When it comes to aging in place, it is helpful to take a seasonal approach to managing risks. Whether you are an aging adult or a loved one of aging parents, reevaluating the living arrangements every 3 months can really keep you stay in tune with changing needs and preparations for the coming season. It is important to continually ask, “Is my home meeting my current needs and supporting my safety? Could some small changes reduce the risk of a fall or injury? Do my spouse and I have a high quality of life here?” Winter can be one of the most important seasons to prepare for when aging in place. If you’re home for the holidays this year, here are a few tips to help you and your family be ready and stay safe.
As we age, the body tends to have more difficulty retaining heat and staying warm becomes more difficult. Dressing in layers will help the body acclimate, especially during transitions between indoor and outdoor environments. Pay close attention to those with dementia, as one of the symptoms of the disease is an inability to dress appropriately for weather conditions. If your loved one exhibits difficult behaviors such as wandering, take extra precautions in the winter. If they were to wander outside, a fall or hypothermia can put them at serious risk.
Preventing a Fire
As we try to keep warm, it is important to maintain safety as well. If heaters are used, make sure they are a good distance from the body or blankets as they can unintentionally burn items. If your loved one uses an electric blanket, be sure that it is kept on a low setting and has an automatic shutoff to prevent it from being left on too long. In celebration of the winter season, we tend to fill our house with light through candles or fires in the fireplace. Be sure that all lights are blown out, unplugged, and extinguished before leaving the house or going to bed. Changing the batteries in the smoke detectors and making sure your house has carbon monoxide detectors is another good preparation. If your loved one uses oxygen within the house take extra precaution to keep open flames or cigarettes away from the tank and oxygen tubes.
One of the biggest risks within the home for aging adults are falls. However, in winter that simple trip to the grocery store, pharmacy, or a friend’s house can be all the more treacherous. Make sure your aging loved one has the tools and ability to manage their outdoor stairs and walkways with salt and a shovel. If this task may put them at greater risk, create a plan together to have a family member or volunteer help maintain their outdoor spaces in the winter. Make sure railings are sturdy and free from décor. As the days are shorter and we are spending more time in the dark, make sure that indoor and outdoor stairwells are well lit.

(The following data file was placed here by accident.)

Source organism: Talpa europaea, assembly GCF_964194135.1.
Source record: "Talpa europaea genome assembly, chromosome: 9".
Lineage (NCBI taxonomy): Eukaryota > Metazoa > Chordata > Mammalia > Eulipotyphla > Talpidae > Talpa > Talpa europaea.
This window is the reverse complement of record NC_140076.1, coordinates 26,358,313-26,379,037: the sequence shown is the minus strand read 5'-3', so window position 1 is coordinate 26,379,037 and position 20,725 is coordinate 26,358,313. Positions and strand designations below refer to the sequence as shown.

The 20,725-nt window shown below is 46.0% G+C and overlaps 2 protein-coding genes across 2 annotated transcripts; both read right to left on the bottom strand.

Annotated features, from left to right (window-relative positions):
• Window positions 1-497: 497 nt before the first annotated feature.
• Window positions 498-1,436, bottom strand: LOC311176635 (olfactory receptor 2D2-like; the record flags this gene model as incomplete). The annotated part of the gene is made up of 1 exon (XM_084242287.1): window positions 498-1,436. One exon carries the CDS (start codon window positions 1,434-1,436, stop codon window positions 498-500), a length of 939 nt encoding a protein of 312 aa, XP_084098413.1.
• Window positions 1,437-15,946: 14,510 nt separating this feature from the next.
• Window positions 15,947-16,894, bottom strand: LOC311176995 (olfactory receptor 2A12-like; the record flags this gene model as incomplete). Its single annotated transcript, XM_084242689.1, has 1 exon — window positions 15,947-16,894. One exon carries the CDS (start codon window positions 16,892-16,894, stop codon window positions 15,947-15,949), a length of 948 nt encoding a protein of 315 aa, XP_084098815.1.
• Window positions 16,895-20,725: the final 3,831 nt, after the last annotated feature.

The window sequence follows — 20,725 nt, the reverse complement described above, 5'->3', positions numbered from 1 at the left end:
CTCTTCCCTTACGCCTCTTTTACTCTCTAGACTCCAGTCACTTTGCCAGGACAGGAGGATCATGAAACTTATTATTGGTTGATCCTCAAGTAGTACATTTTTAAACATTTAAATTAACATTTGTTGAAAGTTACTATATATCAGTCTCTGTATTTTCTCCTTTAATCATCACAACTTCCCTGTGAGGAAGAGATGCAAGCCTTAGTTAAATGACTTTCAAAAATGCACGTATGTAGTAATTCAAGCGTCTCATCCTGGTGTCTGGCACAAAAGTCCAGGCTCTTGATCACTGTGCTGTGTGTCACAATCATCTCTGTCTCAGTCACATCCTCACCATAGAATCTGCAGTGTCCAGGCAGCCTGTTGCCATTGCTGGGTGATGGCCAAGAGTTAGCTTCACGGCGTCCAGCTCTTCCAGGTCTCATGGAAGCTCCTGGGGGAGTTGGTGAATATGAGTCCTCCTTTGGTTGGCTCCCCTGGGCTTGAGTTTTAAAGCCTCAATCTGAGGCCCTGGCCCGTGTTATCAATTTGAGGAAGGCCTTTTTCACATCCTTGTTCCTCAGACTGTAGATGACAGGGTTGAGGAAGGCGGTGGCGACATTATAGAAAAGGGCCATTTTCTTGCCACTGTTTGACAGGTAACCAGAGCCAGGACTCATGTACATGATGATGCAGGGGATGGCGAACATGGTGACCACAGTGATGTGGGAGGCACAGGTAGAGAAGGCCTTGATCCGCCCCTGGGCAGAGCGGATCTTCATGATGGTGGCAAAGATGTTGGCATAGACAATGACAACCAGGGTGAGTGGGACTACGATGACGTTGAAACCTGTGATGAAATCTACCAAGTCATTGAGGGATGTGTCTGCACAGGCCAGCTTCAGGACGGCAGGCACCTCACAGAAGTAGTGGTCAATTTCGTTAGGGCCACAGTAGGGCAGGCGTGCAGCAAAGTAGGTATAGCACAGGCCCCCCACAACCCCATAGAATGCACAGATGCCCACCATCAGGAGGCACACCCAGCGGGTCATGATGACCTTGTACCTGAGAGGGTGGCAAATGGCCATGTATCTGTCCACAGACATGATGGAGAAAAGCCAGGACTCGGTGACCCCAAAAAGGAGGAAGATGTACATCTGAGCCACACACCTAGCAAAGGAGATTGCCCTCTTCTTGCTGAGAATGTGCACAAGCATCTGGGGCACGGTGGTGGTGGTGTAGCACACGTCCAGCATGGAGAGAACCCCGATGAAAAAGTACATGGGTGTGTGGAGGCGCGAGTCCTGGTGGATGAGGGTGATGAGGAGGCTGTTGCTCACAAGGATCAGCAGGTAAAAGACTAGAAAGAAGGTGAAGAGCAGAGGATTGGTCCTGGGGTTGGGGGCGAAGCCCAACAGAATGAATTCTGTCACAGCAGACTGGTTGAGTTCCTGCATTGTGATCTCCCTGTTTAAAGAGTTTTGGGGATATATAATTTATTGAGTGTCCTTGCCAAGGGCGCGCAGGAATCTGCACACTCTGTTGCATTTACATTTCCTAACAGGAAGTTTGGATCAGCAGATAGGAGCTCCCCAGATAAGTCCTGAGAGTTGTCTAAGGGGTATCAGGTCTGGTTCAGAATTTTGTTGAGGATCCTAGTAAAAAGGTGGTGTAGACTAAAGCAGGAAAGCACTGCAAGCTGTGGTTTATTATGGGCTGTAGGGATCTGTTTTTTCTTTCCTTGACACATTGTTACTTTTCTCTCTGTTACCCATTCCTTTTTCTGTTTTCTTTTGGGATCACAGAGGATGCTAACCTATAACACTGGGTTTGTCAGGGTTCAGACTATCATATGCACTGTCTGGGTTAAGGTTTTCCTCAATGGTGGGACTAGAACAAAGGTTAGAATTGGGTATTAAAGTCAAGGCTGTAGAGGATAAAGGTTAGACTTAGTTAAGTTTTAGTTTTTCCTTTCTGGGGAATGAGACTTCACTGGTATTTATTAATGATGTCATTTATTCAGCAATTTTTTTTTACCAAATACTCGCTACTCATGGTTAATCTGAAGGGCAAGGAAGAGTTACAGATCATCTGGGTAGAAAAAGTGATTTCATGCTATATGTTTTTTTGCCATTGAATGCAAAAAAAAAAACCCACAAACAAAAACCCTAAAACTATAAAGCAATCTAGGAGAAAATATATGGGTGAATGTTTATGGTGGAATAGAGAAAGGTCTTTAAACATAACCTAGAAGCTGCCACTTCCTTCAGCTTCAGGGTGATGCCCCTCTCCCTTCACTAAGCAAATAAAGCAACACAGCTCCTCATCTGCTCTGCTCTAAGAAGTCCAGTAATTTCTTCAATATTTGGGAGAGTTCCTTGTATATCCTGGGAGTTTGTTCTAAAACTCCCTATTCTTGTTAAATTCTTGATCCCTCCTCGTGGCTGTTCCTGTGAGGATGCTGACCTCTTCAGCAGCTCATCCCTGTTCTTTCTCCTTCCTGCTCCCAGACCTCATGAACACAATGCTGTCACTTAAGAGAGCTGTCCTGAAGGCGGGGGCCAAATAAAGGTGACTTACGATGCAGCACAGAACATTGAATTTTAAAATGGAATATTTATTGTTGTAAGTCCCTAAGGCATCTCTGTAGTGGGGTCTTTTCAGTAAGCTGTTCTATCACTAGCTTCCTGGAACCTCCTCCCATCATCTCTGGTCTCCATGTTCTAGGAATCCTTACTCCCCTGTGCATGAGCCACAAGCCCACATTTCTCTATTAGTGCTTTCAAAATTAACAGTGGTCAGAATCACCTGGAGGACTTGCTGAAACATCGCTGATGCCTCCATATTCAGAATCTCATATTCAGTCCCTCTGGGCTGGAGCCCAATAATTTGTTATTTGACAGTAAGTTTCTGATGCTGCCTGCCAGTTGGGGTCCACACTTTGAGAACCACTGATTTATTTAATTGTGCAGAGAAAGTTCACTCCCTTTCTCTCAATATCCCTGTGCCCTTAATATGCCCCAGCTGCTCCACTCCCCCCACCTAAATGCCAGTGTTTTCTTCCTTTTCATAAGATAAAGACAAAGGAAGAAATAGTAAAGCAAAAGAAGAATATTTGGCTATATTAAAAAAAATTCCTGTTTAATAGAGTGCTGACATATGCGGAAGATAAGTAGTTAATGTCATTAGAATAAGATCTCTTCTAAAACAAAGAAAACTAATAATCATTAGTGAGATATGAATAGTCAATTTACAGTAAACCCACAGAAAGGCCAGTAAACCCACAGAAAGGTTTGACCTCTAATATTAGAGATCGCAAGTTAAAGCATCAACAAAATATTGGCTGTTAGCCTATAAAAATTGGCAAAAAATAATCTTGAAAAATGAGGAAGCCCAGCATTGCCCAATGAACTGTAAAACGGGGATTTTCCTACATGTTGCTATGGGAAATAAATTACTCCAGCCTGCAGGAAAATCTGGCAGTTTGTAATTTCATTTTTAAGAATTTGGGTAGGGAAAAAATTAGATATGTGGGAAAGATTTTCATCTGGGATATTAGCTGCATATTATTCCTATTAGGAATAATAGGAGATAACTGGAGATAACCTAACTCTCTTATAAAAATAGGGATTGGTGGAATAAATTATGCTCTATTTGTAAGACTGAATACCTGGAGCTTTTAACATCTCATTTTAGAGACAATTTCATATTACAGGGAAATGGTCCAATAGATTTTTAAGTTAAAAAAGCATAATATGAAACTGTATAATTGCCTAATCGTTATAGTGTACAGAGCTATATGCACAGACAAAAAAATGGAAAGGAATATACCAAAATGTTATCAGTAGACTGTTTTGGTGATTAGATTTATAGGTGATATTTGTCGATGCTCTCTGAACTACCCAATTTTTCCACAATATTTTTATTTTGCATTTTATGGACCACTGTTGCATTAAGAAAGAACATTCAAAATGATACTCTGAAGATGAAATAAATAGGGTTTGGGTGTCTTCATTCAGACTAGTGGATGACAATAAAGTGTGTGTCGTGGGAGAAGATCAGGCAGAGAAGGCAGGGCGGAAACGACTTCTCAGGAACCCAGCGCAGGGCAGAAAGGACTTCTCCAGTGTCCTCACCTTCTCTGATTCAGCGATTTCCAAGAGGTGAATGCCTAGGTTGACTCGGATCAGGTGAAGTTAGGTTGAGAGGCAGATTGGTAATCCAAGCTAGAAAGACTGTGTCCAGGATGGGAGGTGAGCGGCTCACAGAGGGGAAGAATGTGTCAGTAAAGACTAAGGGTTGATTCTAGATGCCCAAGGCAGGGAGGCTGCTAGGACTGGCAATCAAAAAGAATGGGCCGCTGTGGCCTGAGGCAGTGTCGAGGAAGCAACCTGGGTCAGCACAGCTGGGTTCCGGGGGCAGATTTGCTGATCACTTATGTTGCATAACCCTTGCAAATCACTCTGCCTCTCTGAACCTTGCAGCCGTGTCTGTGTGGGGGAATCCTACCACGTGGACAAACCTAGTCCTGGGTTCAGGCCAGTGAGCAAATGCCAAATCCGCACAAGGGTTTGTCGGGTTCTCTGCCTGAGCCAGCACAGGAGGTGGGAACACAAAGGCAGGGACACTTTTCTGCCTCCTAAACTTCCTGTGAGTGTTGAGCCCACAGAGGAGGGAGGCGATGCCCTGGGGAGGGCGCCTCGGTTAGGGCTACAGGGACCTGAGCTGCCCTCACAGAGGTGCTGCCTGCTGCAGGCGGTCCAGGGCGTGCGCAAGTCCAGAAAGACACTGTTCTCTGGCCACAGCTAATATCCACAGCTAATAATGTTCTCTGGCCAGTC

If you are concerned about a loved one driving, winter can be a really important time to assess the risks, have the difficult conversation, and create a backup plan for winter driving. Delayed response times and driving on slick roads can put many people in danger. As part of your plan, consider having a backup system for transportation when the roads are too bad and define what that means. Help your loved one stock their kitchen with extra food and supplies so they can wait out the bad weather before having to go to the store. You may consider having your doctor write an extra prescription to minimize the amount of pharmacy trips or delegate tasks that include driving to a family member. When it comes to winter transportation issues, also watch for isolation and make sure that your family member has opportunities to keep a regular schedule, get out of the house, maintain mobility, and have social engagement with friends and family.
For aging adults, there are many different situations that can present an emergency in winter. It is important to have a plan in place to address the “what if's”. Consolidate emergency contact information into one document or notebook and include utility companies. If power were to go out, or the furnace to break, it is crucial to get help right away. In the event of a winter storm, or natural disaster, have a plan for gathering all family members. Talk to neighbors to help support one another. Keep a supply of water and nonperishable food as well as a full emergency kit to make sure your loved ones would have their basic needs met for 3-4 days if they were unable to leave their house.
Help in the Home
As we age, the activities of daily living and managing a home can become overwhelming, even more so during the holidays. Part of any good plan to age in place is a strategy for dealing with both a short-term increase in needs or long-term care. At Sound Options, we are able to offer customized help that comes to you. Whether you are recovering from an injury or your spouse has dementia, we are able to provide the care and comfort your family needs. Our goal is to make the holidays a safe and enjoyable time for everyone. Give us a call today and we can turn your concerns into customized solutions for a quality life. 800.628.7649.
Published on February 6, 2019.